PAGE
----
Evaluation: Process the results. Evaluation is not necessarily the last step; it should be continuous. Ask yourself: What got me where I am? If I succeeded, what helped me? If I fell short, what stopped me? What progress did I make? How can I apply what I’ve learned to future endeavors? Above all, emphasize the positive! You’ve only failed if you’ve failed to learn. You are your biggest obstacle and your greatest strength!
Secrets of Successful Goal Setting
- Decide what you want to do, possess, share, and become.
- Set both short-term (this week, today, this minute) and long-term (this month, quarter, semester, year, decade) goals.
- Realize that some of your short-term goals will probably be aimed at directly increasing your ability to achieve your long-term goals.
- List goals in each area of your life: social, financial, cultural, educational, professional, physical, spiritual, intellectual, family, hobby.
- Write your goals down!
- Set priorities among your goals. Decide which ones are more important than others.
- Focus on one goal and one activity at a time.
- Use your goals to guide decisions about what you will do with your time and energy. Choose activities that achieve your objectives.
Setting S.M.A.R.T. Goals
SMART goals are those that are:
- Specific—What you want to achieve and the standard you will use to measure your success is clearly stated.
- Measurable—The goal includes specific points of achievement or benchmarks that identify the progress of the goal and when it is completed.
- Attainable—The goal is challenging, but is realistic and within your reach.
- Rewarding—Reaching the goal will make you feel good. You should recognize that you have accomplished something by raising your level of skills or knowledge and applying them successfully.
- Timely—The goal should have a time limit that is reasonable. You may want to include deadlines within the goal to help you manage and plan the work necessary to reach the goal.
Setting Goals in Groups
For a group to be truly effective, members must have a common focus or reason for belonging. Setting goals as a group helps everyone understand what the group is all about and helps develop a team spirit. The following four-step plan may be helpful in determining goals for your group.
Brainstorm possible goals
- Keep in mind the purpose of the group
- Discuss what the group should accomplish
- Everyone should participate
- All ideas should be recorded, no matter how unrealistic
Set priorities among the goals
- Discuss the goals in relation to the group’s needs—consider your strengths and weaknesses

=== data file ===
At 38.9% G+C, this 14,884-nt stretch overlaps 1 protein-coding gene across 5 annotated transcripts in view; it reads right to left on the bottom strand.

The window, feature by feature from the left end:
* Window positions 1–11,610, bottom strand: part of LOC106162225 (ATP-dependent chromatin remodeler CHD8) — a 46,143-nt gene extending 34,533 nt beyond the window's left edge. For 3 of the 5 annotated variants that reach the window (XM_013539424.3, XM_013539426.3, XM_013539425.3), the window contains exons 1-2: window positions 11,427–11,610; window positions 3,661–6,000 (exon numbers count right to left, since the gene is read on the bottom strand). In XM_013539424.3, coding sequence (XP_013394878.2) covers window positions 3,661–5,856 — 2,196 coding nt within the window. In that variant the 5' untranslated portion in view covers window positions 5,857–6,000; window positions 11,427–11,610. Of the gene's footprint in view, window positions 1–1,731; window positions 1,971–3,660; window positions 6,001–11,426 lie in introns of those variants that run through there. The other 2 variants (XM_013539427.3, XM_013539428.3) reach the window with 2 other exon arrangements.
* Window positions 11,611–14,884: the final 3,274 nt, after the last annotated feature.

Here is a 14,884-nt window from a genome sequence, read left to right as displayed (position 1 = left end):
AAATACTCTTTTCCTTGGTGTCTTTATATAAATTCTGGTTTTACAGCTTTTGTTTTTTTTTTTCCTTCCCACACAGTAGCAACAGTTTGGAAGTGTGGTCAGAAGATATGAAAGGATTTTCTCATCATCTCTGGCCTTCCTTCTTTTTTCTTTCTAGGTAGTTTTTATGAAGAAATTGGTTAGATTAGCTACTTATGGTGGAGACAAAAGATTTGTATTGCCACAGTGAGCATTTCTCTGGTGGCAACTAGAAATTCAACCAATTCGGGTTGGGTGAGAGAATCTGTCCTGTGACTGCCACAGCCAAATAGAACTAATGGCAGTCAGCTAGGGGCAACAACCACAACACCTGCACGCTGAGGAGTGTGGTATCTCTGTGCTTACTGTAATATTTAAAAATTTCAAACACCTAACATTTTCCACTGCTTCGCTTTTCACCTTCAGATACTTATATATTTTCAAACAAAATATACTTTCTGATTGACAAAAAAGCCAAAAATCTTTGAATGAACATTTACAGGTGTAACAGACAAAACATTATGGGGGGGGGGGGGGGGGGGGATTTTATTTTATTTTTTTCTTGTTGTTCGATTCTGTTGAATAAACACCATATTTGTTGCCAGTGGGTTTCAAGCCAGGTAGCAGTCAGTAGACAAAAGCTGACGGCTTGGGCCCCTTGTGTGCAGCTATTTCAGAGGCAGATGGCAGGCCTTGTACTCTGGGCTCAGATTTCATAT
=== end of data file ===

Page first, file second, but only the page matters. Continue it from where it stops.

- Rank the goals in order of importance
- Achieve consensus on a few important and specific goals that the group can commit to, rather than a “laundry list” of goals that may or may not get done
Select activities/projects to help you achieve your goals
- Some goals may be accomplished in one project, while others require ongoing efforts
- Determine when activities should happen, and plan your year-long calendar
Develop Action Plans
- Identify specific steps to achieving the goals, projects, or activities
- Place the steps in chronological order
- Delegate responsibilities
- Set timelines
Developing an Action Plan
(Source: Nebraska Association of Student Councils)
An action plan is a guide for your group to follow in achieving its goals. Each step of the plan is a specific task that must be completed to reach the larger objective. Action plans are written by looking at what information your group needs and what actions will be taken to progress toward a goal. Action plans should spell out specific tasks, assign responsibility, and set deadlines.
Imagine that your group wants to start an aluminum recycling program at your school. You would need to ask yourselves:
- What things do we need to know that we don’t already know?
- Is there a local company that recycles aluminum?
- Will they pick up the cans at the school?
- Where is the cheapest place to buy plastic bins to hold the cans?
Turn those questions into statements of things to do. Then brainstorm all the actions that must occur in order to progress toward the goal. Combine all these tasks in one list, delegate them to specific people, and set deadlines for their completion.
My Action Plan
- Locate recycling company, plan pick-up system
- Research prices on plastic bins
- Write proposal, present to executive committee for review
- Present proposal to the administration
- Create schedule of people to empty bins
- Design publicity campaign
- Designate person-responsible deadline
Once you have prepared your action plan, post it in a conspicuous place, so that everyone in your group is constantly reminded of their commitments.
Setting goals is essential, but if you don’t give yourself a plan to achieve them, they are all but worthless. Of course, your action plans will never be complete or perfect, but they are a starting place from which to build. In order to be effective, these plans should be as thorough and specific as possible. As the project progresses and more questions come up, more steps will be added to the list. Writing action steps is a good way to break the big picture of a goal down into the steps necessary to get there. And by setting deadlines and delegating tasks to specific people, you increase the likelihood of things getting done.